During this time, although the average return on investment fell for precious metals such as gold and platinum, the average ROI for base metals, such as copper, nickel, zinc, aluminum, and lead, remained positive.

This is thought to be due to the use of these commodities for clean energy, renewable energy, and electric vehicle batteries.

Also, the UN Food and Agriculture Organization’s food price index reached a 10-year-high in 2021, rising by a whopping 17.8% over the course of the year.

So, although investing in commodities can yield very favorable returns in a great many instances, if you wish to do so, you should proceed with caution, because quite often a commodity may perform very well one year, then drop in value the next.

While the returns may be higher than those in real estate, it is generally considered a more volatile and risky market.

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  1. Collector’s Items

There’s also a very broad range of collectible items that you can choose to invest in. Examples of items you can collect that are likely to grow in value include classic cars, fine art, whiskey, baseball trading cards, and much more.

The biggest caveat to investing in collectibles, however, is that to invest safely and establish a good return on your investment, you will usually need real and genuine interest in whatever it is you decide to collect, because this will be how you learn how to make your collection not only maintain its value, but also grow in value.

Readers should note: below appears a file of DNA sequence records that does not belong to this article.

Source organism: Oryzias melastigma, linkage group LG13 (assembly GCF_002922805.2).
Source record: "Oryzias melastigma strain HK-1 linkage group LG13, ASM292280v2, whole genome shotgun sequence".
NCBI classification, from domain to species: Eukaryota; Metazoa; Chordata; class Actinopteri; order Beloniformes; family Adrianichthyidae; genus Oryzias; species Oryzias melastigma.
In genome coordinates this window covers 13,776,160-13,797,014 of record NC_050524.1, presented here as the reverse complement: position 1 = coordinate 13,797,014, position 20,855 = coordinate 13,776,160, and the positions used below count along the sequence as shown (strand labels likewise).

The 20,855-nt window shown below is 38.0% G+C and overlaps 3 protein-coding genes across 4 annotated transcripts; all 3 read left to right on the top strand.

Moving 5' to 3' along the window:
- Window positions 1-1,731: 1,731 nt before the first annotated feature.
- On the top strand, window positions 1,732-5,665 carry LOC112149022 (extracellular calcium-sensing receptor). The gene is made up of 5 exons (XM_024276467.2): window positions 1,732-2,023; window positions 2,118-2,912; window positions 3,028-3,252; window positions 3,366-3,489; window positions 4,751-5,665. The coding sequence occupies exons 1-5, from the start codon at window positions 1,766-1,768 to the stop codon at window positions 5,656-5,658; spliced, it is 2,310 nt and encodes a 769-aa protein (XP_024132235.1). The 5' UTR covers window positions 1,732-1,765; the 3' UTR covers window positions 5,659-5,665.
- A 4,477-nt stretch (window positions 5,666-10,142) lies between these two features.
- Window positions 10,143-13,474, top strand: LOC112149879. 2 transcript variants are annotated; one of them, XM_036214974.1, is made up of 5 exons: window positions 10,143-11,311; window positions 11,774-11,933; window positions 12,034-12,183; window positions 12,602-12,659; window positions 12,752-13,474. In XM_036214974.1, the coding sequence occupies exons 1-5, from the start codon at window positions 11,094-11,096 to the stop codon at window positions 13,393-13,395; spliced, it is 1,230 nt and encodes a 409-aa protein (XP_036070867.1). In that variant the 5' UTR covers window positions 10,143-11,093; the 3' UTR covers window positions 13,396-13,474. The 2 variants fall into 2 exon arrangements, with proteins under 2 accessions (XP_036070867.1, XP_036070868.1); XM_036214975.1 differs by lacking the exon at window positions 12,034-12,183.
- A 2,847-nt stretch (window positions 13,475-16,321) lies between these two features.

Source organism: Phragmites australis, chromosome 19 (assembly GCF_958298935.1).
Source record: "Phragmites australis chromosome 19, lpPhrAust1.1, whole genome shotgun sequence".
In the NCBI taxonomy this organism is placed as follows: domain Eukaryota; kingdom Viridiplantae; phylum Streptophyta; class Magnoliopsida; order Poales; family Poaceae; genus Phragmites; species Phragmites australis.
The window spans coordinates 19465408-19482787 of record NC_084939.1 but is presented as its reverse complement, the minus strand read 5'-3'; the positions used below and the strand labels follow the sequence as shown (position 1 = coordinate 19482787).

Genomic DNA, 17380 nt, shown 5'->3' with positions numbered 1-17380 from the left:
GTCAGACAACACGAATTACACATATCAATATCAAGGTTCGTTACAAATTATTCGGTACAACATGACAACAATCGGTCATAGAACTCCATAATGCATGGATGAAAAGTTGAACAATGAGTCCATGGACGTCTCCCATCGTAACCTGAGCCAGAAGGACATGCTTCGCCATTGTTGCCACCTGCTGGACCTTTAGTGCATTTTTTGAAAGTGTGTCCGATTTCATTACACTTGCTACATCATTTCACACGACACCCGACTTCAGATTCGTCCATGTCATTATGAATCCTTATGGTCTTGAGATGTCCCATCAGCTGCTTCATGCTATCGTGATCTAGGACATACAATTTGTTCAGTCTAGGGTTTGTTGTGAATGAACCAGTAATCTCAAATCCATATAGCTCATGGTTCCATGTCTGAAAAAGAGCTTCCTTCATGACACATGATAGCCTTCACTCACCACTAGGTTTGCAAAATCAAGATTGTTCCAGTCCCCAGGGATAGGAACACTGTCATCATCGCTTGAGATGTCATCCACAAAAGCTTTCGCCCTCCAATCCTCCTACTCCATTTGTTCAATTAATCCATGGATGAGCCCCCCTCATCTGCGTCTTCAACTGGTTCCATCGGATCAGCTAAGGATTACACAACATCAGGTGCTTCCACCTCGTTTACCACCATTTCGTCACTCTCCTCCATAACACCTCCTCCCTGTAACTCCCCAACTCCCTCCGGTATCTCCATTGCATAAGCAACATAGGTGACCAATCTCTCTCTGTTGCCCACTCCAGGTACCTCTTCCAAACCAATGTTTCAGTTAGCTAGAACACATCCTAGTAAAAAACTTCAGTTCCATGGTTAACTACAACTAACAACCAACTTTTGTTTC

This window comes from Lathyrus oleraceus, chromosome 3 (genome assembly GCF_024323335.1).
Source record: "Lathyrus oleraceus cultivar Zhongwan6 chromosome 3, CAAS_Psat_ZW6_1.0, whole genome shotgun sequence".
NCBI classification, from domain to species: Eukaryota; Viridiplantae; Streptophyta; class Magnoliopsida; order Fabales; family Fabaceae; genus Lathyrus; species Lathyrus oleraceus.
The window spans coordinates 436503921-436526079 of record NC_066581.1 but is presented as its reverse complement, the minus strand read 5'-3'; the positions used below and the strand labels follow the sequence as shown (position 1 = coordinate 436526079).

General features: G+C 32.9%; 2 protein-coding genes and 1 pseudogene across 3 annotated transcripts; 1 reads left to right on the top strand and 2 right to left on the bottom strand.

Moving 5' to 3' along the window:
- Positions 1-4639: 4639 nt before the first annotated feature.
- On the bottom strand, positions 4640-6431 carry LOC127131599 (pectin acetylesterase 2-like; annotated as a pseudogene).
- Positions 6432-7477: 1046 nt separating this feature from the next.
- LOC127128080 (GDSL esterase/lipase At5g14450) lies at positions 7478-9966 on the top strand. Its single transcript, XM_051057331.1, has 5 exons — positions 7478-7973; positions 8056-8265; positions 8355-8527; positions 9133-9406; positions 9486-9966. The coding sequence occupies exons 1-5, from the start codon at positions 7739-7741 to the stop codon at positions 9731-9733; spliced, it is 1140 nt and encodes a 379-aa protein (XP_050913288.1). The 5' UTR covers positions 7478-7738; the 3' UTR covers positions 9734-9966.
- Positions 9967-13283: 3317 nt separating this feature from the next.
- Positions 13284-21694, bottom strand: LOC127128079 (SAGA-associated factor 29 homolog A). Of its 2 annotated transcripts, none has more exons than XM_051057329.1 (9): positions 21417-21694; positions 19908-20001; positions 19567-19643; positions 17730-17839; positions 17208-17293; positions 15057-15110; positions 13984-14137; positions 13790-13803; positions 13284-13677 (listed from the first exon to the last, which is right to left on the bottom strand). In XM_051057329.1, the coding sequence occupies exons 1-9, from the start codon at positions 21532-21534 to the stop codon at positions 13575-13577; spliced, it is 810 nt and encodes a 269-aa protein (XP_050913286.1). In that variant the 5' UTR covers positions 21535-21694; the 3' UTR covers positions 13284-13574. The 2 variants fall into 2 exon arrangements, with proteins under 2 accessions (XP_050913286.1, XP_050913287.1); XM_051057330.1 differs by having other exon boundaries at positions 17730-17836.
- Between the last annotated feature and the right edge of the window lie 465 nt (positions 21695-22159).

According to Unbound Investor, “The return potential for collectibles is at least 10%, and with the right knowledge and timing, returns as high as 20% are definitely possible.”

However, it’s important to note at this point that the gain collected from selling a collectible is taxed at a brutal 28%, 

Let’s explore an example…

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Wine is one thing that there’s always a demand for. And there are lots of vintages that are regarded as timeless, rare, and highly desirable. Such wines appreciate in value, and it’s generally a less risky investment than real estate.

But whereas residential and commercial real estate investment produce an average ROI of 10.6 and 9.5 percent respectively, wine has consistently produced an annual ROI of a whopping 13.6 percent for the last 15 years.

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Wrap Up

So, by now it should be clear that traditional real estate investment is not your only investment option, and you could see better gains elsewhere.

The biggest factor affecting your investment decisions may be the timing of when you want to cash in on your investments.

Collector’s items often require a great deal of time before they see a sizable increase in value, whereas investing in REITs means that you can expect a steady stream of passive income year-on-year.

And while the commodities market can be very profitable on occasion, it’s perhaps not as safe an investment as real estate.

If any of these options appeal to you, be sure to do your homework on it, so that you know exactly what you’re doing, and how much money you can make.

Your pay stubs will be a great resource to find out figures needed to calculate net income etc.